What You Should Know about Boating While Intoxicated in Ohio

​​Q: Do I need a license to operate a boat?
A: If you are operating a boat for commercial purposes, you would need a license. “Commercial purposes” include transporting persons or cargo for hire, commercial towing operations, etc., and there are extensive laws and regulations to govern those activities, including operator licensing requirements. 

If you’re operating a recreational watercraft on Ohio waters, there is no license requirement, nor even a license option, although there are certain educational requirements for persons born on or after January 1, 1982. If you fall under this category, you may not operate a vessel powered with a motor greater than 10 horsepower unless you have successfully completed an approved safe boating course or a proficiency examination. If this law applies to you, you must present your certificate of course or exam completion to a law enforcement officer on demand (or submit proof within 72 hours of the stop that indicates you were in compliance when stopped). Note that certain Coast Guard licensed merchant mariners may be exempt from this requirement.

Q: What are some basic differences between the laws that apply to those who operate a boat while intoxicated, and the OVI laws that apply to those who operate other vehicles while intoxicated?
A: Because of safety issues that are unique to operating a boat, officers may randomly stop your boat without a warrant and perform a safety inspection, even without any suspicion that you’ve violated any law. During the safety inspection, officers may expand the inspection to include a sobriety check, if they have a reasonable suspicion that the vessel operator is intoxicated. However, this authority only extends to Coast Guard officers, and not to state, county or city marine patrol officers.

Also, there is no automatic license suspension component in the laws that cover boating while intoxicated (BWI). This means that, even if you are found guilty of BWI, you cannot lose a boating license, since none is required for non-commercial uses in Ohio waters. Further, you also will not automatically lose your automobile driving privileges. However, if you refuse to submit to a chemical test to determine if you’re intoxicated, the Ohio Department of Natural Resources may prohibit you from operating or registering a watercraft for 12 months.

If you are successfully prosecuted by the state (after arrest by local marine police patrol, state watercraft officers, etc.), the BWI penalties are very similar to other “driving while intoxicated” penalties. You will be fined and receive a jail term, with the same court options to attend a certified driver intervention program as a substitute for the minimum three-day jail term. However, if the Coast Guard issues you a notice of violation, your case may be heard in a civil penalty proceeding, without the protections normally afforded to criminal defendants. The maximum penalty you may receive in a federal civil proceeding for BWI is $7,000. Also, the Coast Guard may transfer you to the custody of state watercraft officers for state prosecution.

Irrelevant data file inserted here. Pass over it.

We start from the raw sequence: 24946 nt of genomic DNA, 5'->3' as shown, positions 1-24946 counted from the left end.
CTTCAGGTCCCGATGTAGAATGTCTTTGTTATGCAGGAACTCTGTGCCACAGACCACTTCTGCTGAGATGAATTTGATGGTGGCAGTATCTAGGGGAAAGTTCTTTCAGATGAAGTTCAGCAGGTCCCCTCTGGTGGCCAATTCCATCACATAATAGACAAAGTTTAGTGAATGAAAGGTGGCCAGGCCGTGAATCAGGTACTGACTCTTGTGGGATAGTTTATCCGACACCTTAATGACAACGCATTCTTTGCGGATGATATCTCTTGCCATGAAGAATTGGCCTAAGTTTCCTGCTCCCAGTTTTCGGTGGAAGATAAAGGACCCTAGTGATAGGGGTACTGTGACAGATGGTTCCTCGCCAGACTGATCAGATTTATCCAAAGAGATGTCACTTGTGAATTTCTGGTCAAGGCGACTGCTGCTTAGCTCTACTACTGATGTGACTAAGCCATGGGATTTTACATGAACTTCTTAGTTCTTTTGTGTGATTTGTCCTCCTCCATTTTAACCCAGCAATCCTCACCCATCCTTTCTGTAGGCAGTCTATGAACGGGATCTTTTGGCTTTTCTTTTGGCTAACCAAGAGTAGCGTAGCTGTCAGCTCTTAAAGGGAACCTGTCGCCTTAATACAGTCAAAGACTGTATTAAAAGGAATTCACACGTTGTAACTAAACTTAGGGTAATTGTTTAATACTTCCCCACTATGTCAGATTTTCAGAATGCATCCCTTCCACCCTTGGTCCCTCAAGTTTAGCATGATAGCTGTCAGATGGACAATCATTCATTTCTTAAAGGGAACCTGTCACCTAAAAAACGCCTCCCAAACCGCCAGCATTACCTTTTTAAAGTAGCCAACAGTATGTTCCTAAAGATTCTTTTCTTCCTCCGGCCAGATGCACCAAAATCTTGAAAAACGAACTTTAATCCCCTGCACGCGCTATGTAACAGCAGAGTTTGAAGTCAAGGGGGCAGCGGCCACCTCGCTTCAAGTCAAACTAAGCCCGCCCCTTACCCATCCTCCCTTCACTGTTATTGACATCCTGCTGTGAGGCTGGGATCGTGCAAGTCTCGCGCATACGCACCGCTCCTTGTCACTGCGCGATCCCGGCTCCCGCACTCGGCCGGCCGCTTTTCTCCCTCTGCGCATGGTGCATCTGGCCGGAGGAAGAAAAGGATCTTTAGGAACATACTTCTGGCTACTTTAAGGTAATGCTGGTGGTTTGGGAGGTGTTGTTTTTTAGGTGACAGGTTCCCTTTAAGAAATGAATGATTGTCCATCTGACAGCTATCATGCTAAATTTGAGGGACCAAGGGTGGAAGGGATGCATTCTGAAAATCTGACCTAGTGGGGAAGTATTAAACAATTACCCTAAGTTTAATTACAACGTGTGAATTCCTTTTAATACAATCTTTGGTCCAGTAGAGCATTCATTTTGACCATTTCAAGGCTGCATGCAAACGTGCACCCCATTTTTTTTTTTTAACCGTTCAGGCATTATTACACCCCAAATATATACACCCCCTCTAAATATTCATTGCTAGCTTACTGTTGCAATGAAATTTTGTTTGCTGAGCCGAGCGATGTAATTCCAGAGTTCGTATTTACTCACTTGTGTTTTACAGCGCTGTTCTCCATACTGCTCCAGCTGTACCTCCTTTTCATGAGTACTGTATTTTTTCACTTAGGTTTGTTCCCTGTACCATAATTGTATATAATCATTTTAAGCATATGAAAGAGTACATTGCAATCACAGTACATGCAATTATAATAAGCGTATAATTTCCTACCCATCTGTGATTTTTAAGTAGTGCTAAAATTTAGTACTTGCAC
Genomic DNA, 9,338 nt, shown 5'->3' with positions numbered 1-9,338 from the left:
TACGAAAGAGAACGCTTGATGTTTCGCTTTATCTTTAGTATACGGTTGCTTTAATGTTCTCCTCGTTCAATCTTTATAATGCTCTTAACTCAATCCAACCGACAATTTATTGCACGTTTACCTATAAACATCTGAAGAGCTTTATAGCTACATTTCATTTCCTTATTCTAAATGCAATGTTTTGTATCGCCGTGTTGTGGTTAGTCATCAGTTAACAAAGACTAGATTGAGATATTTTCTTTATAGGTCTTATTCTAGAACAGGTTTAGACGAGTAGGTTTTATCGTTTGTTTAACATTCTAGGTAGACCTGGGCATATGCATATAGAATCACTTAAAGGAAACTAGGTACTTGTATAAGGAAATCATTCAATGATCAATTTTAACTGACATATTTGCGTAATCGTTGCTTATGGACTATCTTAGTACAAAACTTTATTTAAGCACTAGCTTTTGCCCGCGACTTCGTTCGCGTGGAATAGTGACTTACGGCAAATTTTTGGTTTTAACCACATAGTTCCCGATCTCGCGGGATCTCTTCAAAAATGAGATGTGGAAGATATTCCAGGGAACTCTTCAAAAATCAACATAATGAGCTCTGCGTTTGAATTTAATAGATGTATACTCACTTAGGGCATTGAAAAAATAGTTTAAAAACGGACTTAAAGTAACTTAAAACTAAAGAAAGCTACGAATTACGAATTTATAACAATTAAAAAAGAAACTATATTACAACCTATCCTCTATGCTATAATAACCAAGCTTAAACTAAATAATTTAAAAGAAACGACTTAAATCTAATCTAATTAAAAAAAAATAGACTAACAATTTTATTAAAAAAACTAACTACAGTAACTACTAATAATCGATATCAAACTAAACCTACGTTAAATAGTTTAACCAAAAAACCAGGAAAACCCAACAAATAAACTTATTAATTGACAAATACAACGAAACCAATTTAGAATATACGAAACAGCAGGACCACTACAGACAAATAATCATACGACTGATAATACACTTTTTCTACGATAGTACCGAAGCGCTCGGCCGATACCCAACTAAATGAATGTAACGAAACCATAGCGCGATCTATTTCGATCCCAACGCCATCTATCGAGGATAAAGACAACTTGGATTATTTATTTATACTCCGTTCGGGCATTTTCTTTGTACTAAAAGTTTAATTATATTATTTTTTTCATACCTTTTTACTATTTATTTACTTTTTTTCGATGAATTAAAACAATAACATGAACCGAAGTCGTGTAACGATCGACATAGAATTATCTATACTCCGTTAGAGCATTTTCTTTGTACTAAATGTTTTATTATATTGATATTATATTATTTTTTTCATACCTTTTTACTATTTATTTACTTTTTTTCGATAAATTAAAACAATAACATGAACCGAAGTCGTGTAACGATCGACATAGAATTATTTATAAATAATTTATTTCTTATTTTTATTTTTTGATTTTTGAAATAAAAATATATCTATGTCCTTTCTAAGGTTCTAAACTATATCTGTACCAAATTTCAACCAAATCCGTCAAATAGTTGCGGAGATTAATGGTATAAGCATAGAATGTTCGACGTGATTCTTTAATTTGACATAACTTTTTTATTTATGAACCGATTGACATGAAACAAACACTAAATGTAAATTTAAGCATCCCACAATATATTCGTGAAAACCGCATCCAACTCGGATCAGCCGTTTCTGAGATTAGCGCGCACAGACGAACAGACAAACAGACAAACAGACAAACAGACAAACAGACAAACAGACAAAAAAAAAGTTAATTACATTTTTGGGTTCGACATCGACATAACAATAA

Q: Can’t I just take my boat offshore on Lake Erie where there are no other boats, drop my anchor and a fishing line, and have a few beers without bothering anyone?
A: Sorry, the “this is a free country” argument doesn’t hold water. Boating accident statistics show that alcohol and/or drug use are significant contributing factors to accidents, including drowning, collisions between boats and with fixed objects. Furthermore, it can take rescuers a long time to locate and assist boaters in trouble. While there are many safety equipment requirements for the operation of recreational vessels, including life jackets, fire extinguishers, and signaling equipment, this equipment may not help you if you’re too impaired to use it.

The BWI law would apply to you if you were the operator of the vessel, that is, the person who is navigating the vessel while it is not secured to the shore or a dock, or at anchor in a designated anchorage area. Merely dropping your anchor outside a navigation channel or offshore on Lake Erie does not place you in a “designated anchorage area.” You must look at the chart and navigation aids to determine the location of a designated anchorage area. Even though you may be anchored for an afternoon of fishing, you still may be considered to be operating the vessel for purposes of the law.

The law does not prohibit the consumption of beer while operating a boat; rather, it prohibits the operation of a vessel while under the influence of alcohol, a drug of abuse, or a combination of them. The standards used to determine whether you’re under the influence parallel those used to determine whether you’re under the influence for driving a motor vehicle on land.


This “Law You Can Use” column was provided by the Ohio State Bar Association. It was prepared by attorney and retired Coast Guard Lieutenant Commander Thomas E. Cafferty, of the Law Office of Thom Cafferty in Toledo.​​​​​​

Articles appearing in this column are intended to provide broad, general information about the law. This article is not intended to be legal advice. Before applying this information to a specific legal problem, readers are urged to seek advice from a licensed attorney.



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